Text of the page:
“The Art of Star Wars: The Rise of Skywalker,” the new book written by Lucasfilm creative art manager Phil Szostak, was released March 31 and is jam packed with concept art and plot points that reveal many of the axed storylines from the final installment of the Skywalker trilogy, directed by J.J. Abrams and written by Abrams and Chris Terrio. Abrams’ co-writer says in the book, “I've never written a film as much as this one. It's like the tide. There's a new script every morning,” which tells “Star Wars” fans everything they need to know about how many ideas were drafted and then scrapped. Polygon rounded up many of the canceled storylines as described by Szostak in the coffee-table tome.
The book confirms that early versions of the story gave Finn John Boyega and Poe Oscar Isaac far more to do than just follow Rey Daisy Ridley around in her mission to defeat the First Order. At one point in the story the two characters were to take part in a “World War II-inspired caper” to find a code-breaking machine that would unlock plans to defeat the First Order. Per Polygon, “The top-secret technology would have been put at risk early on in the film when stormtroopers raided a pub on a snowy planet. The city where it all took place would eventually become Kijimi, the location in the final film where our heroes meet up with Zorii Bliss.”
Another idea that was floated around was the reveal that Finn had “a long-lost sibling that was stranded on a garbage planet.” The sibling was going to have knowledge of a “vital piece of information” that could help the Resistance beat the First Order. These scenes were drafted before Terrio and Abrams settled on the protagonists going to the desert planet Pasaana.
Poe’s scrapped storyline sounds the most intriguing, especially because “The Rise of Skywalker” theatrical cut doesn’t give the former smuggler much to do. The book describes early plans for Poe that were “much darker and grittier” in tone than the comic relief he played in the final movie. “One discarded plan placed put him on a swampy planet teeming with pirates, taking his crew up-river in a nod to ‘Apocalypse Now,'” Polygon reports. “Another version saw him captured by his old gang, a vicious group of drug dealers who had raised him since he was a boy.”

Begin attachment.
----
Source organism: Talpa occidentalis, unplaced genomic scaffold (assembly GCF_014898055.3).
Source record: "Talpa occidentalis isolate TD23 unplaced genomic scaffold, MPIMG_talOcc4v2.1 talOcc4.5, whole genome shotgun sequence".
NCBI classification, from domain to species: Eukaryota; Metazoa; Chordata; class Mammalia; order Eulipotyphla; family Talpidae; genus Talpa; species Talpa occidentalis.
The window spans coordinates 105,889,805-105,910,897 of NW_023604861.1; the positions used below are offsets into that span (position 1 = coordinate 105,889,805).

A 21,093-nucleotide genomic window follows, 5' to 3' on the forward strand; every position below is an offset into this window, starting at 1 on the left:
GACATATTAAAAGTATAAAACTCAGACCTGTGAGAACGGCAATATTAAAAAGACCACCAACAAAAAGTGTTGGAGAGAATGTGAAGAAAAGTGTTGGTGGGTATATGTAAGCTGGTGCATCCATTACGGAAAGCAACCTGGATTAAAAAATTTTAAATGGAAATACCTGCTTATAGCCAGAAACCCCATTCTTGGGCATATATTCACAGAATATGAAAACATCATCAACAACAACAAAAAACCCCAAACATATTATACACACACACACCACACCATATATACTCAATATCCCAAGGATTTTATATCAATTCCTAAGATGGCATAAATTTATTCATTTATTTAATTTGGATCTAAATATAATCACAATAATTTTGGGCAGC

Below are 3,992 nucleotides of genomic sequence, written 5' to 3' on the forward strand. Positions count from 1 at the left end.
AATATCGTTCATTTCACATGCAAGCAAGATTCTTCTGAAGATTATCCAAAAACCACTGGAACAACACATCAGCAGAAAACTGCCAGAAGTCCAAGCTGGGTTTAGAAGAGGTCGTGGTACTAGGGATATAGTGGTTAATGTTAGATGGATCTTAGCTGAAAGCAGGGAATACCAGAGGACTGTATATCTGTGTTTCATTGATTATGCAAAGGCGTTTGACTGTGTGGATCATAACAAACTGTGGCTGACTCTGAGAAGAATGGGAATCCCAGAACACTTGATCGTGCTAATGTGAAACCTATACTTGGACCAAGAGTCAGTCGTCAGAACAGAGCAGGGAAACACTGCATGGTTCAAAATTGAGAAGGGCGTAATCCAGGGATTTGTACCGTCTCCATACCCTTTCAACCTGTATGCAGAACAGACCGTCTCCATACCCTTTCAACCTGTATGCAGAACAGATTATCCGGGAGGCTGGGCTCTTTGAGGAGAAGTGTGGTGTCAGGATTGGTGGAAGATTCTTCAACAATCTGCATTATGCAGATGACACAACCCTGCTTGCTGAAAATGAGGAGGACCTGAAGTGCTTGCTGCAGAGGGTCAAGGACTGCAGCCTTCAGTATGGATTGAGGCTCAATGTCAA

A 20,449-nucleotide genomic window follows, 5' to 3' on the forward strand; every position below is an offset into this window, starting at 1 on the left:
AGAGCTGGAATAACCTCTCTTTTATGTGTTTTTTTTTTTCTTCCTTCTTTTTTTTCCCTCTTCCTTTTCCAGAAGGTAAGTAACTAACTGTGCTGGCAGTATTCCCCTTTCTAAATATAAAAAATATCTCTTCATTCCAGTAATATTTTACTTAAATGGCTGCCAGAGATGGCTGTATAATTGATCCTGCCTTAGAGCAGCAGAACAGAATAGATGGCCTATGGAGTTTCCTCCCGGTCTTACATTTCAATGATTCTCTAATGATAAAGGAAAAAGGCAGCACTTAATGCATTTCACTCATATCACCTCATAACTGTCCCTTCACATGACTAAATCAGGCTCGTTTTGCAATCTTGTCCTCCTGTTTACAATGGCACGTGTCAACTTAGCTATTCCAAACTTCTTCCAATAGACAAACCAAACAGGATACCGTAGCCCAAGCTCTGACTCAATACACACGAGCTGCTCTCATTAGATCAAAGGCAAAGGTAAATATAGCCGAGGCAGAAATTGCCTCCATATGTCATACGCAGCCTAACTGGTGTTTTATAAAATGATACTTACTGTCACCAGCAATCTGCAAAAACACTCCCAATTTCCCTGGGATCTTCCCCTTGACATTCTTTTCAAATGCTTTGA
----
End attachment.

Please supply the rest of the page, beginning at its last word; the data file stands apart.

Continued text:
“The Art of Star Wars: The Rise of Skywalker” is now available for purchase. Head over to Polygon’s website to read more insights into the novel’s biggest takeaways.
There’s one particularly telling and effective moment in The Skywalker Legacy, the feature-lenght documentary that’s included on the Star Wars: The Rise of Skywalker home release that sums up much of the ambivalence and consternation that some had with J.J. Abrams’ return to the Star Wars universe. After showing the intricate construction of a giant, practical snake monster, the doc cuts back to footage of Jabba The Hutt, that old analogue beast that slithered its way into our hearts. The sentiment is clear – we’re making movies like we used to! A celebration of practical effects, the dripping of k-y jelly to give viscosity just like the old costume days, it’s all there. There’s excitement on set, everyone talking about how amazing it looks, how lifelike, how this is how you’re supposed to do movies like this.
Cut to Visual Effects Supervisor Roger Guyett who shatters the myth, letting us know the creature was replaced by a CGI version in post.
Guyett’s resume is mighty. Having made his bones on groundbreaking films like Twister and Casper, he helped Spielberg bring the events of D-Day to screen in Saving Private Ryan, helped bring to life the best looking film in the Harry Potter series, Alfonso Cuarón’s Prisoner of Azkaban, and even made the theatrical version of Rent feel more than a stage production. Guyett has had many collaborations with Abrams – from the Star Trek Reboots through The Force Awakens and The Rise of Skywalker he was even second unit director on the former, as well as working with George Lucas on Episode III to round off the prequels. He’s in a unique position to speak to these changing landscapes of epic filmmaking.
We spoke at length about the apparent contradictions and indulgences in making a Star Wars film, and he made the case for why nothing was wasted and all contributed to the final presentation. He was erudite and open to the discussion, making for a dream conversation with a man who quite literally has helped shape what amazes us on screen for decades.
The following has been edited for clarity and concision.
We see practical effects being championed as almost a marketing ploy with the “postquels” as a mix of nostalgia and an attempt to delineate from Lucas’ second trilogy. In some ways the love of the practically-realized snake undercuts the extraordinary CGI you and your team accomplished, and raises questions about why the need to fetishize the on-set inclusions when they’re replaced anyway. Could you talk about that ethos, that somehow doing stuff on a computer is a “cheat” while doing an effect practically is not?
I think at the end of the day we’re all trying to do the best that we can, trying to make the best, most dramatic or emotional movie we can visually. I’m coming from figuring out how do you get the most...